“There’s enough cultural Christianity in the Bible Belt that it still makes progressivism seem like this nice shiny thing.”
Progressive Christianity has this impressive veneer (which in my experience isn’t the reality) and it has really good PR. And because there are still some vestiges of cultural Christianity, people sometimes think that there’s a future there. But as someone who’s looked into going down this path, let me tell you I don’t think it’s beautiful up close. There are some good things about it, but it’s not the utopia you may think it is.
My friend Lee Camp once wrote,
“The legalisms and shaming of the Left are too often, in fact, a sort of perverse mirror image of their perceived enemies on the right. Let us not forget that the Pharisees were something like first-century progressives, while the Sadducees were something like first-century conservatives. And just as with the Pharisees, we see a tendency among the Left to draw judgments of inclusion and exclusion, public shaming, and puritanical moralisms. ‘He eats with sinners and publicans!’ said the Pharisees of Jesus. ‘He eats with racists and Republicans!’ might be the analogy for today.”
Today, politically speaking, there’s a right version of the world and a left version of the world. The left tends to be more atheistic, and the right tends to use the language of God to cover up ideas, many of which turn out to be anti-God.
“The left tends to be more atheistic, and the right tends to use the language of God to cover up ideas, many of which turn out to be anti-God.”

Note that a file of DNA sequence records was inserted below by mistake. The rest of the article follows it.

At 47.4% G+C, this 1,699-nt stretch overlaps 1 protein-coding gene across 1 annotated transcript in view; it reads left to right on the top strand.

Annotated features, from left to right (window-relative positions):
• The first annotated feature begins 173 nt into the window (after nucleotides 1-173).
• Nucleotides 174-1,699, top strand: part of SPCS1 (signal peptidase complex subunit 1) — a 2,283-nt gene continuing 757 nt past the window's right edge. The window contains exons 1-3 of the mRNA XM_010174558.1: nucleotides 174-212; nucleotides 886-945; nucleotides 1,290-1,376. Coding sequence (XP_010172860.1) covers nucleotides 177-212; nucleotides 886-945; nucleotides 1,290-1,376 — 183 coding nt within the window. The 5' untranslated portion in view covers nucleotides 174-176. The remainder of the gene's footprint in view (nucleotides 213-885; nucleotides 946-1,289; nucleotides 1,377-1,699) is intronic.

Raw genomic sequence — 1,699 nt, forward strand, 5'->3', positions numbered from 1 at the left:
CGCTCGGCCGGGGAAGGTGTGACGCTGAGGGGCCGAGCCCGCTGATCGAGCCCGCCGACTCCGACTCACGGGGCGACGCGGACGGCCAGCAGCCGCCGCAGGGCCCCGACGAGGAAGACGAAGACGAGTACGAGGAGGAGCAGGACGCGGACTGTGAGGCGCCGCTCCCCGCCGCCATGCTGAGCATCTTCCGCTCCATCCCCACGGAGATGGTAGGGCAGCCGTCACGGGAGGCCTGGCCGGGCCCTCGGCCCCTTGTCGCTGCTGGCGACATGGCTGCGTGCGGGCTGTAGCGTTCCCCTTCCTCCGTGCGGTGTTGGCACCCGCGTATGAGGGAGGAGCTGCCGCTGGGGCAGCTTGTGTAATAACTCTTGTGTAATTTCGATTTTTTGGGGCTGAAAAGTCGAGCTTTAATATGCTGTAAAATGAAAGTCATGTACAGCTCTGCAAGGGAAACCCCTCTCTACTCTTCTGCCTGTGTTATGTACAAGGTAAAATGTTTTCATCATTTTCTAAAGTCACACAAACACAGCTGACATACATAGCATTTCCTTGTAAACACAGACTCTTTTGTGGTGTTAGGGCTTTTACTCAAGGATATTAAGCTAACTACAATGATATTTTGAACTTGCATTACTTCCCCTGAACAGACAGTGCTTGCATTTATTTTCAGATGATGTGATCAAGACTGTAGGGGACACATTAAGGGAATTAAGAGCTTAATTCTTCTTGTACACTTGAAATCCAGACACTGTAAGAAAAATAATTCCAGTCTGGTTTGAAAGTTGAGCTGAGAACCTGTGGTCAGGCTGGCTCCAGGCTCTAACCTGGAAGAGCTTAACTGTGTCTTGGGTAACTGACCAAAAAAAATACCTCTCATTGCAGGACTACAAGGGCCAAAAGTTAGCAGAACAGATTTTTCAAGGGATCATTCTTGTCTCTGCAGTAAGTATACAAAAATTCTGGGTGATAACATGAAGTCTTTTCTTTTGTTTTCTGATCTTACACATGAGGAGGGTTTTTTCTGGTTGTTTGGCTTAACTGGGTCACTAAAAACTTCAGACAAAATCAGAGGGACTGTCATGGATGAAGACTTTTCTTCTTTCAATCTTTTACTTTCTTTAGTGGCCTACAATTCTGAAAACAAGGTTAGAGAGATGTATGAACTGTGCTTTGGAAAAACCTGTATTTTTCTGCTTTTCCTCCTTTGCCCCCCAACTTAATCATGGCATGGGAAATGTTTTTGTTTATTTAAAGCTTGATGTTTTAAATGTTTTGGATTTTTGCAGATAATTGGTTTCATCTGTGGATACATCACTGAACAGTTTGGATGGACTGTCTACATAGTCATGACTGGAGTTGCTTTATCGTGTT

I live in Little Rock, Arkansas, not exactly a hot bed for progressivism. This is my home state; these are my people. And since leadership is disappointing your own people at a pace that they can stand, I don’t spend a lot of time arguing against progressive Christianity these days.
Rightists Going Post-Christian
Recently, Christianity Today published an article about the decline of white evangelicals in Southern churches with some surprising data. It turns out that the very things that turn post-Christians off about church might be the very problems that church actually helps people resist. Let me explain.
One of the most interesting findings in this data is that the same thing is happening in the South that happened in New England after many Catholics left church. People didn’t lose their moral intuitions for how they approached politics, but their politics became intensified. So in New England, people became much more politically liberal, while in the South they are becoming…something else. Daniel Williams of Christianity Today explains,